Lancer Kind, Science Fiction author

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The ruling elites are making you ill (Or another title: Lancer is a dystopic reading masochist)

8 March, 2009 (18:12) | Uncategorized | By: Lancer Kind

As a survivor of the Bush years, reading John Brunner’s The Sheep Look Up was a roller coaster that climbed high into the “oh my God don’t they know that’s a bad idea,” and dove into chasms of sadness as the characters in the book struggled to survive.

This is from 2006 which is an improvement over the 1970s.

(USA Today) This is LA in 2006 which is an improvement over the 1970s.

The Sheep Look Up is an advanced read, and you’ll know what I mean as soon as you page through a copy and see vignettes throughout.  The story is set in the US and tells a story of how a country can pollute its water, air, ground, and food for profit.  There are maybe ten point of view characters.  The novel is made up of vignettes: newspaper clippings, poems, police reports, stock indices, and stories about what happened to character X because last we heard, she was being followed by the FBI.  Structuring the novel this way allowed Brunner to paint a picture at a societal level of how profit drives corporations to pollute and why the government does little to stop it.

See summary box in the lower right. Click to read source.

The novel carefully makes you alarmed at what is happening, and then when you think that the characters have found a way to improve their lives, there’s some backlash that causes life to drop to a new low.

The most interesting part of the novel is the “Trainites” which are grassroots organizations of young people who read a series of non-fiction books by an Austin Train.  The books exposed scientific studies about what kinds of bad things were making it into the water, food, and air.  The Trainites formed communs which always had a chemist to test the food.  Despite actions performed by the Trainites, life for the regular people of the U.S.A. continues to worsen.  (A non-indegenous worm is imported which eats tuber crops, toxic spills show up from rusting barrels long buried.)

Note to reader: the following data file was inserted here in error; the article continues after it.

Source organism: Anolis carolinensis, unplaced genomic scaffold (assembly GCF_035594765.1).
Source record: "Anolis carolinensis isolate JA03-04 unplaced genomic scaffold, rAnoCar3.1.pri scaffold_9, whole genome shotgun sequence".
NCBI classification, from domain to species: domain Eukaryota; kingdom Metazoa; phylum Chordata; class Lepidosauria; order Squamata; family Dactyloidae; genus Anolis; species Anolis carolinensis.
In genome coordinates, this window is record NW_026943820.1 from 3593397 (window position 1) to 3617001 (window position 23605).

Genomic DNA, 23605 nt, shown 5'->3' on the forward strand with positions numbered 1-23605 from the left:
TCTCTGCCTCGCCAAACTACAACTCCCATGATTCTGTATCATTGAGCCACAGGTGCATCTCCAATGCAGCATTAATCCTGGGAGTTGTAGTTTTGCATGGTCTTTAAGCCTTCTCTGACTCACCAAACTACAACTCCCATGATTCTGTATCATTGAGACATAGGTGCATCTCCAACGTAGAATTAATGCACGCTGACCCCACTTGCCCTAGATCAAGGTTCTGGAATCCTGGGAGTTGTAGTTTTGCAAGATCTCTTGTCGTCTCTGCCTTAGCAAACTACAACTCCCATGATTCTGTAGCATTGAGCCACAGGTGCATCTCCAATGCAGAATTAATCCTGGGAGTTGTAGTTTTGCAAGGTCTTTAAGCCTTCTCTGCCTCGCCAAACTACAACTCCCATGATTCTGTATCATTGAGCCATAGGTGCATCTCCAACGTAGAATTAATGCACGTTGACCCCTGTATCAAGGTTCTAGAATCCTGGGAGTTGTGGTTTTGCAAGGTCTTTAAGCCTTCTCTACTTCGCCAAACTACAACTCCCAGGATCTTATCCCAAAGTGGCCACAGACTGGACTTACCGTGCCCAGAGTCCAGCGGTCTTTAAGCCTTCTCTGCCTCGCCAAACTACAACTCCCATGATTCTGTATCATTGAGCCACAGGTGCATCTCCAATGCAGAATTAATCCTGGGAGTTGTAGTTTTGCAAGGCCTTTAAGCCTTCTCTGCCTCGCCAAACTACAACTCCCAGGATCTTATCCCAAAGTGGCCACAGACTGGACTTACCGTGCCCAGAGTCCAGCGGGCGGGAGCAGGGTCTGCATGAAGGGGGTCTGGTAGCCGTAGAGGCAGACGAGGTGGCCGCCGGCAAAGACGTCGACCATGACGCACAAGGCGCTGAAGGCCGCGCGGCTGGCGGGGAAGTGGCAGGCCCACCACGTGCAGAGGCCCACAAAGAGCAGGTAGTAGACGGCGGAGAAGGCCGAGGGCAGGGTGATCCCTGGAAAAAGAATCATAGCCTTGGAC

As the novel reaches its finale, closure is developed about each of the characters, so there is a sense of completeness to it all.  The novel ends on a theme of revolution: if the industrial/ruling elites ignore the plight of the masses, the masses will reach a breaking point and revolt, no matter how “rude” or “unfair” such a revolt appears to the law of the land.  Then the army will come in with guns, and then there will be a battle within the nation.

The afterward was written by environmentalist James John Bell who says “The Sheep Look Up, when first published in 1972, didn’t just inspire radical environmentalists, it became their Ecodefense manual.”  Bell then writes about when he was student part of a group organizing to protest their campus McDonalds, an Earth First! group sprung up to help, lead by a woman who called herself Austin.  Reading what Bell has to say about how The Sheep Look Up isn’t far from the current state of affairs in the US is worth the price of the book alone.

The China commute

The China commute

Reading this book will give you a good idea of what it would be like to live day by day in this country when the pollution is so bad that you get a sore throat when you take a walk without wearing an air filter mask.  When I visited Beijing, China in November, I and those who traveled with me got sore throats in about two days. It’s a city where jogging is bad for your health, and it will stay that way as long as people follow the flock because that is the “orderly thing to do.”

But hey, there is a new line of designer face masks out.  So there’s no excuse to not to look stylin’.

And Im so not kidding.  I saw many air masks like this on scooter riders, more so in Taiwan (better economy) than China.

And I'm so not kidding. I saw many filter masks like this on scooter riders. More so in Taiwan (better economy) than China.